The Sources and Effects of Electromagnetic Interference in Medical Devices
Electronic systems such as mobile phones, scanners, security check devices, radiofrequency identification (RFID) equipment, and microwaves can be sources of electromagnetic interference in medical devices.
Exposure to the EMI-prone atmosphere is also a potential threat to implantable devices.
Medical procedures such as transcutaneous electrical nerve stimulation (TENS), magnetic resonance imaging (MRI), dental equipment, defibrillators, and neurostimulation induce EMI.
Mobiles phones can interrupt implantable medical devices such as pacemakers and neurostimulator implants
Modern healthcare practices use a variety of electronic devices to clinically support patients. Unfortunately, these medical devices come with hazards—primarily electromagnetic interference. The electromagnetic interference in medical devices can cause fire accidents or equipment to be non-operational in critical situations.
Apart from the EMI-generated from medical devices, healthcare equipment can be affected by external electromagnetic signals. The use of external devices, such as mobiles phones or portable electronic devices, can interrupt or damage medical electronic devices such as neurostimulator implants, pacemakers, or implantable cardioverter defibrillators. To prevent this, regulatory bodies such as the IEC, CISPR, and IEEE have devised regulations that help to reduce the effect of EMI in medical devices.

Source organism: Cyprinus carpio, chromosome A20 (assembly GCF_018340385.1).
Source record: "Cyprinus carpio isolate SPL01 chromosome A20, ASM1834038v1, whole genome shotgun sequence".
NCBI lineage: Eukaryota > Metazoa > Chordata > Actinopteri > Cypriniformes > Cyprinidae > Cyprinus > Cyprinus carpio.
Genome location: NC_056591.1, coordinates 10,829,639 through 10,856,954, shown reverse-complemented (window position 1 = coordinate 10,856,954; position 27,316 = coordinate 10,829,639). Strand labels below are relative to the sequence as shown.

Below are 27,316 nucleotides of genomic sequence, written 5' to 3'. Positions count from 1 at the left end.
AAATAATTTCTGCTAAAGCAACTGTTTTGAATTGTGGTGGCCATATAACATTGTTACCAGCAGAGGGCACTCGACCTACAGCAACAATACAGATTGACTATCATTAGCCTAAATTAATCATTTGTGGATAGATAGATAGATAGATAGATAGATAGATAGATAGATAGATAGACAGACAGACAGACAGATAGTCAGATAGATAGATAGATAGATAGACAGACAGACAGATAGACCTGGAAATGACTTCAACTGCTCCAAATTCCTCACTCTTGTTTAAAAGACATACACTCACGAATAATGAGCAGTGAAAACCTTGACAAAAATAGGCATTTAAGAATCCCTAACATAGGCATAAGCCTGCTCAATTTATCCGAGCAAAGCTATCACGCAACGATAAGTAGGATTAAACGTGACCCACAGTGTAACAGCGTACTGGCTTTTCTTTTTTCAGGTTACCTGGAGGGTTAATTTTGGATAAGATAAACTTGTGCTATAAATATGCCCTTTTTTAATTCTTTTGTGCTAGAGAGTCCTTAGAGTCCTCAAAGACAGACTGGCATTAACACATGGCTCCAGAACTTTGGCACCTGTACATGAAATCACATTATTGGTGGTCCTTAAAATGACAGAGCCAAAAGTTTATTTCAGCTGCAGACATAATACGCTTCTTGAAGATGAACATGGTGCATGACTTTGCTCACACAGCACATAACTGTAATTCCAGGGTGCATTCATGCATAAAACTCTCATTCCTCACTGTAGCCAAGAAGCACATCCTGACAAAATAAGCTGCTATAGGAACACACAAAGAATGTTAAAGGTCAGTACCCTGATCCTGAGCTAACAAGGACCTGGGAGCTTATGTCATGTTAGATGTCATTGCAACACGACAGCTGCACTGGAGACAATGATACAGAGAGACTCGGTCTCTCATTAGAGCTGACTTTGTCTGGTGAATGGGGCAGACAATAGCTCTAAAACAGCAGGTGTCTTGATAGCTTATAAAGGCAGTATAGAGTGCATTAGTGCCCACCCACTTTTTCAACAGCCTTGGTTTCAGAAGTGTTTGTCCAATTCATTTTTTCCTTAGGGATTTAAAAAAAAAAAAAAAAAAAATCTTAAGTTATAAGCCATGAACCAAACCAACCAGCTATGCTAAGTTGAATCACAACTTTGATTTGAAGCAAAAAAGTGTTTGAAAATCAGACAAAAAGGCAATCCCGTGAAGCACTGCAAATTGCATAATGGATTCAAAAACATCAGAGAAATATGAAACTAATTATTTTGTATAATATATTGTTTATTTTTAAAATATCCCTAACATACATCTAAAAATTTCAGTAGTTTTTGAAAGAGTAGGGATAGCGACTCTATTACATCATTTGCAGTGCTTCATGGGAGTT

What Types of Electromagnetic Interference Affect Medical Devices?
The interaction between electric fields and magnetic fields results in the formation of electromagnetic fields. When the electromagnetic fields or energy from one or more sources in the neighborhood of an electronic device interferes with normal operations, then such a phenomenon is considered electromagnetic interference. The electromagnetic energy generated in a part of an electronic system can interrupt the working of other parts or subsystems in the same system and is also regarded as electromagnetic interference.
EMI can be classified into:
Conducted EMI: Electromagnetic energy that gets coupled into electrical or electronic devices, power cables, or associated circuits is called conducted emissions. Conducted emissions can be further classified as common-mode interference or differential-mode interference.
Radiated EMI: Electronic devices are capable of emitting electromagnetic signals to disturb the working of nearby equipment. Such emissions in the frequency range of 30 MHz and 1 GHz are called radiated electromagnetic interference or radiated EMI.
Medical electronics are affected by both conducted EMI and radiated EMI. Let’s take a look at the sources of this EMI next.
What Are the Sources of Electromagnetic Interference in Medical Devices?